admixtion

EnglishEdit

EtymologyEdit

Latin admixtio.

NounEdit

admixtion (countable and uncountable, plural admixtions)

  1. (archaic) A mingling of different things; admixture.
    • 1665, Joseph Glanvill Scepsis Scientifica
      The elements are no where pure in these lower regions; and if there is any free from the admixtion of another, sure it is above the concave of the moon.
    • 1631, [Francis Bacon], “(please specify |century=I to X)”, in Sylua Syluarum: Or A Naturall Historie. In Ten Centuries. [], 3rd edition, London: [] VVilliam Rawley; [p]rinted by J[ohn] H[aviland] for William Lee [], OCLC 1044372886:
      All metals may be calcined by strong waters, or by admixtion of salt, sulphur, and mercury.
    • 1646, Thomas Browne, Vulgar Errors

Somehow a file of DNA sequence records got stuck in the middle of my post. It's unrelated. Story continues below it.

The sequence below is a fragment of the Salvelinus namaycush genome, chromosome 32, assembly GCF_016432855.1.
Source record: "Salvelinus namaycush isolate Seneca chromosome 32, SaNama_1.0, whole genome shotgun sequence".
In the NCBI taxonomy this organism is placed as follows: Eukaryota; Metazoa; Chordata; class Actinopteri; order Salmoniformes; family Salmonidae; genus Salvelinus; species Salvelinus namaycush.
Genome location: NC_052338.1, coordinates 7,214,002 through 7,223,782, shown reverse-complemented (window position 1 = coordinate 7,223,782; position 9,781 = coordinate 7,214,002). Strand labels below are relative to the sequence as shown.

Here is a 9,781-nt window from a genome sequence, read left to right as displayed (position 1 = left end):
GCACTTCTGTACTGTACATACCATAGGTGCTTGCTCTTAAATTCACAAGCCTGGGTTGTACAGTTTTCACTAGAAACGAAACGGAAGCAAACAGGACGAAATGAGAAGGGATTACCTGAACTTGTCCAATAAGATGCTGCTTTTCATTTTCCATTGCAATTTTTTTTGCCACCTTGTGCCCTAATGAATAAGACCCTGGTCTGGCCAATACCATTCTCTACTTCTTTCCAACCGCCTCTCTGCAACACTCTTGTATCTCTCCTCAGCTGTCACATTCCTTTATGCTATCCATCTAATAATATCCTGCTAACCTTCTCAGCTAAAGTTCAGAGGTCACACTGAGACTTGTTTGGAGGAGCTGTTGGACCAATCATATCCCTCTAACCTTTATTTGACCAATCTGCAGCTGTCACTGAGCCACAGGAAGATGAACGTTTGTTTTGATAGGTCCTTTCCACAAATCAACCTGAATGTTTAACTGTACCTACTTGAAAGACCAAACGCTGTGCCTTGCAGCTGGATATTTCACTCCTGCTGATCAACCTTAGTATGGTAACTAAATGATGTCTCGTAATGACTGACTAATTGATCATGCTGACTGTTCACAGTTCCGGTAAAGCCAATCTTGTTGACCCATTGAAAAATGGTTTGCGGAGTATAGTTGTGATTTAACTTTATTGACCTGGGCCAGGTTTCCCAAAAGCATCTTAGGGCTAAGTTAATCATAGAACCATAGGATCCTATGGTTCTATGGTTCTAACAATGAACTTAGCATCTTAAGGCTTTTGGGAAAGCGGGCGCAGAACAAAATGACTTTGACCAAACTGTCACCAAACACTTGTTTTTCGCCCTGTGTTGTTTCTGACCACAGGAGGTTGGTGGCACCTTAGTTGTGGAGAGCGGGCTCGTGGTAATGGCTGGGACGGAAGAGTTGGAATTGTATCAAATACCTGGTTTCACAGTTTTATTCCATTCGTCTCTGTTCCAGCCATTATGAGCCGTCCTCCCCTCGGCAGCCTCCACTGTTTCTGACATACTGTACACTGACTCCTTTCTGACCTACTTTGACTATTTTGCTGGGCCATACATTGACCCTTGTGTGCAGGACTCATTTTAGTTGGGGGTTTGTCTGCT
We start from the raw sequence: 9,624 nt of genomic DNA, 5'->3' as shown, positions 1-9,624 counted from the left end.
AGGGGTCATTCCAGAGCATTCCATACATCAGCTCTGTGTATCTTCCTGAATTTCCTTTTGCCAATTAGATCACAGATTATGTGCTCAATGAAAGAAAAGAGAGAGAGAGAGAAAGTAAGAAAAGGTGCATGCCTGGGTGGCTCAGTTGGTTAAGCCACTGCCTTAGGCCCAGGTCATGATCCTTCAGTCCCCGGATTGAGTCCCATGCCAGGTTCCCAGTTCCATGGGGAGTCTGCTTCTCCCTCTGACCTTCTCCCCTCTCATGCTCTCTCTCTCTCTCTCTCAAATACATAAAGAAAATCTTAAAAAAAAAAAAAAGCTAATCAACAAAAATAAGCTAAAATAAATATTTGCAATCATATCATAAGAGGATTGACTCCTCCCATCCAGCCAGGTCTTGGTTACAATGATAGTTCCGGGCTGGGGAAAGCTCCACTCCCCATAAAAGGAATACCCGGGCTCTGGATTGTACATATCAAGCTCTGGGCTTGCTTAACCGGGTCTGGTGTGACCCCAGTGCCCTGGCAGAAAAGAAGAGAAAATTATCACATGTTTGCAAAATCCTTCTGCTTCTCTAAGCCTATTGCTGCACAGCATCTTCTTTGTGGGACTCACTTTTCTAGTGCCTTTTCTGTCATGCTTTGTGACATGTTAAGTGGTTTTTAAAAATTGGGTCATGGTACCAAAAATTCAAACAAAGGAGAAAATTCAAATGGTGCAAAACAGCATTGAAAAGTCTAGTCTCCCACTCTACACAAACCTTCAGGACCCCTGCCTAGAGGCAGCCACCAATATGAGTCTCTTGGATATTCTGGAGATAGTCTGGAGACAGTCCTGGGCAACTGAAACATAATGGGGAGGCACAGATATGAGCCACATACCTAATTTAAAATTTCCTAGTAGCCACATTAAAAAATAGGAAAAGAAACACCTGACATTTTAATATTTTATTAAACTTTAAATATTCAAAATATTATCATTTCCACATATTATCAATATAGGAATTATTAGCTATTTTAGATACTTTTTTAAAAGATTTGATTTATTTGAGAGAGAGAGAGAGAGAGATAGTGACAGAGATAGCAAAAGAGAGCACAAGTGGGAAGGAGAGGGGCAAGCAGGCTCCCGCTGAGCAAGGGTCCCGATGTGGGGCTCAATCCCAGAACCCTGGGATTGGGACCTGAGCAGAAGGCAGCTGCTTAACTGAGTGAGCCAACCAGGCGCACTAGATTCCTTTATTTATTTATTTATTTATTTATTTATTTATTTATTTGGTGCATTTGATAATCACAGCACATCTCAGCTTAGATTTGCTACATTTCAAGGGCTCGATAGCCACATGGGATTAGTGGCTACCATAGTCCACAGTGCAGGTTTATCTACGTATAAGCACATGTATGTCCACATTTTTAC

There is no way to make a strong and vigorous powder of saltpetre, without the admixtion of sulphur.

Part or all of this entry has been imported from the 1913 edition of Webster’s Dictionary, which is now free of copyright and hence in the public domain. The imported definitions may be significantly out of date, and any more recent senses may be completely missing.
(See the entry for admixtion in
Webster’s Revised Unabridged Dictionary, G. & C. Merriam, 1913.)


FrenchEdit

PronunciationEdit

  • (file)

NounEdit

admixtion f (plural admixtions)

  1. admixture